Lack of knowledge and understanding of the first two “M’s” is why gold remains the most misunderstood good.  Financial analysts, investors, fund managers, shop keepers and paupers all have a similar understanding of gold – next to nothing.  If they claim to understand the metal, it’s usually a misunderstanding.

Most people I engage with on the subject usually dismiss gold as a barbarous relic, think buyers of gold are silly, and think the current bull market is driven simply by sentiment.


Gold’s current bull run is no less than the market’s fundamental verdict on failing paper currency.  It is mankind’s perpetual and ancient vote for real money.  It is the ever-approaching triumph of market over state.  It is a quest for sound exchange and a just, accurate store of value.

That so few people realise this still means that the gold price expressed in paper currency has a lot further to climb.

See HumanAction website for more insights like this


arbitraryuser said...

Great post. How does one buy and sell gold? (Assuming I don't want to bother with Kruger Rands etc)


Justin Spratt said...

From Freeman:

I would say owning physical coinage is important. For that they can go here:

For ETFs they can go here:

My favourite for flexibility with no physical limitations is here (easy liquidation into foreign currency):

henkk said...

Excellent, to the point, article!

(Also, did you know, that a big reason for South Africa's economic boom times was because the Kruger Rand was "legal tender" at a time when it was illegal to own gold bullion in the US? They had no exchange control laws though, so could buy Kruger Rands aplenty)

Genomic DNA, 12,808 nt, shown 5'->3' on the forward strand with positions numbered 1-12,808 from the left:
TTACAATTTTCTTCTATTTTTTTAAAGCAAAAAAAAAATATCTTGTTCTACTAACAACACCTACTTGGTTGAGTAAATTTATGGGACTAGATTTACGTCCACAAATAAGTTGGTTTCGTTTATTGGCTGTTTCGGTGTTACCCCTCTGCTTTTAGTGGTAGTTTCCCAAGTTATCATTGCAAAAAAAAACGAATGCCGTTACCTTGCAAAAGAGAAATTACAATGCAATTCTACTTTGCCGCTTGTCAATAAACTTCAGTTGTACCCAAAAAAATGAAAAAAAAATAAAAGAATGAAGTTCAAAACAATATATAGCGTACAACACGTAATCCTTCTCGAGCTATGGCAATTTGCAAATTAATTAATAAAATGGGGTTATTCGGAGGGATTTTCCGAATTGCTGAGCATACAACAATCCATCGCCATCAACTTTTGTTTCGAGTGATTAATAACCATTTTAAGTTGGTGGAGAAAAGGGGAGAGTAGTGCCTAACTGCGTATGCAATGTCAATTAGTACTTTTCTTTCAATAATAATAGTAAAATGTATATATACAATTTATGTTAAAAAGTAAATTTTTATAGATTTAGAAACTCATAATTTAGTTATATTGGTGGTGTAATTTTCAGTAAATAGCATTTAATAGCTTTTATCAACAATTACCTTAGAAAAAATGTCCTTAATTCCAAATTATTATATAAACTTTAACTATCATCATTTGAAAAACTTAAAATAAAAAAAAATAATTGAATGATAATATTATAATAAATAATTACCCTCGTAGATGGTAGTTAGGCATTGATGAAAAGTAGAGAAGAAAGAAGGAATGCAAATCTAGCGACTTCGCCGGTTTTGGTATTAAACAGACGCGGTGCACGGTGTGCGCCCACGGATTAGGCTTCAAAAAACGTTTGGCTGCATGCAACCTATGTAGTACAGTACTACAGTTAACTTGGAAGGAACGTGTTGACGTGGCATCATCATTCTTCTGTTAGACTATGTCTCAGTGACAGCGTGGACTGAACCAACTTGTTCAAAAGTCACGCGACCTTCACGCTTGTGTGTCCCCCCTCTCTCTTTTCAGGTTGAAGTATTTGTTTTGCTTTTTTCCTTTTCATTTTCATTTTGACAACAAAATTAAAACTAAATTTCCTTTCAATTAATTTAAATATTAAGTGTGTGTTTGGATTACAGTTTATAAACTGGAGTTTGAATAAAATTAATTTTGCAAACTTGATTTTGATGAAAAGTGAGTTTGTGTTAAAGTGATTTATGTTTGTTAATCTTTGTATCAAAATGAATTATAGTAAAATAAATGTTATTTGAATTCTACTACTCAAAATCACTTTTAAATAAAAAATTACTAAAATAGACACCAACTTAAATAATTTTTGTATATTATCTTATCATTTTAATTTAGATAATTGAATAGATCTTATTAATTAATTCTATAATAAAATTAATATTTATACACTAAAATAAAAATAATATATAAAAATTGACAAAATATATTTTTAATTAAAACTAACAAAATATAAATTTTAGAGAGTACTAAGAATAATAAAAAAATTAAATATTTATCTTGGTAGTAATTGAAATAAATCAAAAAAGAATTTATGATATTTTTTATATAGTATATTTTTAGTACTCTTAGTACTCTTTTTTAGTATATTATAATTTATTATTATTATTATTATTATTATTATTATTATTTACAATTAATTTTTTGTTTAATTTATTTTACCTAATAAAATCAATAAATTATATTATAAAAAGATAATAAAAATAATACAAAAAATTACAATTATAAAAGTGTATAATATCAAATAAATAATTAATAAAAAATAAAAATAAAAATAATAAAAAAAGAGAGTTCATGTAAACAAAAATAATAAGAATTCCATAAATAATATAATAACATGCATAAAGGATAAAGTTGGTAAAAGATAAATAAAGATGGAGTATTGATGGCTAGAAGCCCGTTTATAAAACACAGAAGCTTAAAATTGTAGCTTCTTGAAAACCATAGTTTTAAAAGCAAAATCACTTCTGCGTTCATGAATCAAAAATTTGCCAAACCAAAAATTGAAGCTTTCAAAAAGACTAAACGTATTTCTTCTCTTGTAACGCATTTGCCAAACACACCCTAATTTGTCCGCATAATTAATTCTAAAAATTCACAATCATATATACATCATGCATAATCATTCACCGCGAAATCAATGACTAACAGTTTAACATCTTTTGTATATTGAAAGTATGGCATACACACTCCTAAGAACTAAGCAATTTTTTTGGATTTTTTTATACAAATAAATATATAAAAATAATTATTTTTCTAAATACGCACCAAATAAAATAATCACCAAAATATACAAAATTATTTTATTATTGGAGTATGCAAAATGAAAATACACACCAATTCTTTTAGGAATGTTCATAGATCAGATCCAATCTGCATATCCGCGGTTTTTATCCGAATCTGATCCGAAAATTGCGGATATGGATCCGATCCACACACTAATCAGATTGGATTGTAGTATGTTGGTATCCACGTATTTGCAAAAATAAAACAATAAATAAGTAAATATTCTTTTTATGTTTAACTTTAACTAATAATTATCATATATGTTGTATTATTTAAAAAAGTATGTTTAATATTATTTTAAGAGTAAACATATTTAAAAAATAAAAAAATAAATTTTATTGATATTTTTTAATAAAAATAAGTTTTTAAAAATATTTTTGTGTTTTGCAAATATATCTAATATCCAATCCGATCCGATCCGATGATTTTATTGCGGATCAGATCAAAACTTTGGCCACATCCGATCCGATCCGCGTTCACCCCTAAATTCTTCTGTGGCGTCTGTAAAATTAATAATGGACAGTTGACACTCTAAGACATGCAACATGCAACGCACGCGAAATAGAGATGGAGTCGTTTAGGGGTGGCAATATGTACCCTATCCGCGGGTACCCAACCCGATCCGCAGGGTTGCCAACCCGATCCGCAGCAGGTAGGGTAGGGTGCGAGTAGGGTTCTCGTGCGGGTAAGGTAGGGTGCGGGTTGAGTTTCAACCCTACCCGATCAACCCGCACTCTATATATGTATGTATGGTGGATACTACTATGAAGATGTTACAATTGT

Do you see why I say Fractional Reserve Lending is a thinly veiled fraud? (See my post at

Obviously, a fraud that is easy to accept for the benefits it brings, i.e. credit. (and people seem to work harder to pay off debt, than they do to save up money.)

The beauty of any money, paper or gold, is that it is purely based on people's "faith" in it. I.e. it's not much different from religion.

There is no doubt that gold is better than paper money, but it is still a raw metal that doesn't have much of a purpose in itself. Unfortunately, if you do use something with "purpose", you might find that it can break/degrade and therefore lose its value.

The other problem with Gold is that you can actually "print" it now... All that's needed is some platinum. :) (or mercury & a particle accelerator)

Personally, I hope we're headed for a Star Trek style economy. Nanotech ovens with a probe in the air and a probe in the rubbish dump synthesize everything we can possibly desire. Of course, there'll be "Open Source" goods and "Branded" goods for which you'd still have to pay. But copyright is going to take on a WHOLE new meaning when people start pirating the formula for a Lamborghini Murcielago and have a Roomba ver 5 assemble it in the garage from materials molecularly assembled from your sewerage pipe.


Jochie van der Merwe (yes, I'm your MBA student) said...

What is money?
Is money not a number representing the agregate value of things that we value, including gold? Is market forces not a determinant of that number that we call money? For instance, does market forces not allocate numbers, representing the value that we allocate to each good or service?
Why then would you want to fix the numbers (money) that we allocate to goods in order to express the value that we allocate to them, to gold?

Justin Spratt said...

Hi Jochie

No, money is only a medium of exchange. it signifies trust.

If definitely doesnt present a *value* in what we value - although one would think so. The simple reason: money can be created literally out of thin air and with wild exchange rate fluctuations vary widely from day to day. it merely presents a vote on what we value. it is a subtle point, but one I think is important.

On your second point: unfortunately market forces are not the only determinant of rate of that money - the central bank is a significant player that intervenes. this was russell's point, ie, central banks cause market failures in the Money Market

third point: I am not convinced we do want to fix the value of goods and services against gold. that is just one theory (albeit one held by many smart people). The view is that if we do this, we take inflation out of the monetary equation, which is a powerful idea. right now, most central banks target inflation.